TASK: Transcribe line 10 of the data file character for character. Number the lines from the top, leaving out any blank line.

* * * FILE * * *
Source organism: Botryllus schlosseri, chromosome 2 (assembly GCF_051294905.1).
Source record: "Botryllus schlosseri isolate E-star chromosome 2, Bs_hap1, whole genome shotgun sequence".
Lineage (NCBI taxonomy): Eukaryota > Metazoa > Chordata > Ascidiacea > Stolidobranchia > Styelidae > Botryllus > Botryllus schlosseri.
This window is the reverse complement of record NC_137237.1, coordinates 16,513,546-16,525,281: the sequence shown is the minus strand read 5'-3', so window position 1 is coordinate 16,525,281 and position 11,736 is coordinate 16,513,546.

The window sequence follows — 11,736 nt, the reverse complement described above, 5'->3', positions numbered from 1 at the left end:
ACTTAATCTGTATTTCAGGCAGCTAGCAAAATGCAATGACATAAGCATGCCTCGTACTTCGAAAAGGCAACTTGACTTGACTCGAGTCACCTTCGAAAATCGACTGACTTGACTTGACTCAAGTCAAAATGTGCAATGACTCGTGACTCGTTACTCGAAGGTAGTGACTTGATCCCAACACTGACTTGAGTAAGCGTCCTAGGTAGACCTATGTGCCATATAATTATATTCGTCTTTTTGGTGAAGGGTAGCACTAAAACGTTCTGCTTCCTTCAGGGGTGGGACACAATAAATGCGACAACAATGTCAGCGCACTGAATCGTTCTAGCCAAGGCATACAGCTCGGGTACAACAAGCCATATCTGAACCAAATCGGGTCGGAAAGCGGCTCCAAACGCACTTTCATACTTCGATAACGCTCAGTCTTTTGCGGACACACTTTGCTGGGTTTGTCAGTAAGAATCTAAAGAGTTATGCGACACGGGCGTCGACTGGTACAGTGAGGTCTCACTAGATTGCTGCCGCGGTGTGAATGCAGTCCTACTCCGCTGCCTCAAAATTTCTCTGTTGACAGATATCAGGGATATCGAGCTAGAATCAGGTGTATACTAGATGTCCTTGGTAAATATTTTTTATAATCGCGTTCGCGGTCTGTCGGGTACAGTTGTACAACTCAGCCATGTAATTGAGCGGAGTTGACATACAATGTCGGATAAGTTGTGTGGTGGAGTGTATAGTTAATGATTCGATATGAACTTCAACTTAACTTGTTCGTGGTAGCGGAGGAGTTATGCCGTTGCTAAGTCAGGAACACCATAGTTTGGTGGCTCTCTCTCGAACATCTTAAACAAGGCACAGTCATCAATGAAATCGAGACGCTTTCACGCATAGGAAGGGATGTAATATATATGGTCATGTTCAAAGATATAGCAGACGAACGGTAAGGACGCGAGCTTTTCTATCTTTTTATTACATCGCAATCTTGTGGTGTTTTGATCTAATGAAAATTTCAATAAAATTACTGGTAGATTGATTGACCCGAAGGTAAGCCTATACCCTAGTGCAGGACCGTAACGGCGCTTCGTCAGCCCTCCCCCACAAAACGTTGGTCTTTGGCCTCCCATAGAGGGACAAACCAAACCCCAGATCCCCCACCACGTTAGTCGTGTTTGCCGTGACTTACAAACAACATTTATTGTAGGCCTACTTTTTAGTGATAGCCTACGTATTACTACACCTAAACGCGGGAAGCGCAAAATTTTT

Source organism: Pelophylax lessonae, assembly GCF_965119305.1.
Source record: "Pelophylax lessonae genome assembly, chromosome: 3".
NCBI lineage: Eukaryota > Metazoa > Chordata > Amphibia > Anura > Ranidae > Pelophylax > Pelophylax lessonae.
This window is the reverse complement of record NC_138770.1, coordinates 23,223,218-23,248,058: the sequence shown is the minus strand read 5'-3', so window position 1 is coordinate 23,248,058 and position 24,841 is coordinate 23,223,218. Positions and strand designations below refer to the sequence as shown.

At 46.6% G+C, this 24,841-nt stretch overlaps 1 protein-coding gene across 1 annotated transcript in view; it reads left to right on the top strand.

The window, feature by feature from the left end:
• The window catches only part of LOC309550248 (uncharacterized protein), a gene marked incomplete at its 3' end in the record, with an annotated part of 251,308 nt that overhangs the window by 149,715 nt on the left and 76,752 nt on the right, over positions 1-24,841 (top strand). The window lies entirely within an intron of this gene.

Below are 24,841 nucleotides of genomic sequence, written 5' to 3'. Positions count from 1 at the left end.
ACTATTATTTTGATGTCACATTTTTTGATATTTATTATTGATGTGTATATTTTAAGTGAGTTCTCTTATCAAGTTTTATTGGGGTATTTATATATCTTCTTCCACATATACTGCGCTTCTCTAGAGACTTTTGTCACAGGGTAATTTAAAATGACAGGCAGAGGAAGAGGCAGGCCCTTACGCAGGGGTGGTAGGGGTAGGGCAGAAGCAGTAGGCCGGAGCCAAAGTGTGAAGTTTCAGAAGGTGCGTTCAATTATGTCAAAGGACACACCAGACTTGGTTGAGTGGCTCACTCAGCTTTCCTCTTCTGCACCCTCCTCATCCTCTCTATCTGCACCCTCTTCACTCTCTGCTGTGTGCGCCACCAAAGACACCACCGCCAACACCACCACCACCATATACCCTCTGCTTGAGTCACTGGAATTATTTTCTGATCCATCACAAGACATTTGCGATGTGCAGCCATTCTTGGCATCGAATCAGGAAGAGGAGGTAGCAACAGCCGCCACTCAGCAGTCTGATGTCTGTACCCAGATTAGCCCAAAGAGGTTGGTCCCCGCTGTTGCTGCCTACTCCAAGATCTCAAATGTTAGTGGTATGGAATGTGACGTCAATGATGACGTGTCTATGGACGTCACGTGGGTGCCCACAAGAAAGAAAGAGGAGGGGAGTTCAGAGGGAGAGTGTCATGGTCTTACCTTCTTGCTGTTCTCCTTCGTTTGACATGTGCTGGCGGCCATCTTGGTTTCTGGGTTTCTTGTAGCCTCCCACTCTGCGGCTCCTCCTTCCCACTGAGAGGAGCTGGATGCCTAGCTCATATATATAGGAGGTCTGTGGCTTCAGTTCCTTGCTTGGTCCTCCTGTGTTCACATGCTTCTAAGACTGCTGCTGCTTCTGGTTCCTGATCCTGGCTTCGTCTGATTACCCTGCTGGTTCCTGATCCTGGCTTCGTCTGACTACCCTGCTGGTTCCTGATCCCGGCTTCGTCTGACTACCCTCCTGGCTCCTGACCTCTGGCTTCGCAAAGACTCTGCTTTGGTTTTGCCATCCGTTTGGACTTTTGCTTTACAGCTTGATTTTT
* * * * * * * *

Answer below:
This window is the reverse complement of record NC_138770.1, coordinates 23,223,218-23,248,058: the sequence shown is the minus strand read 5'-3', so window position 1 is coordinate 23,248,058 and position 24,841 is coordinate 23,223,218. Positions and strand designations below refer to the sequence as shown.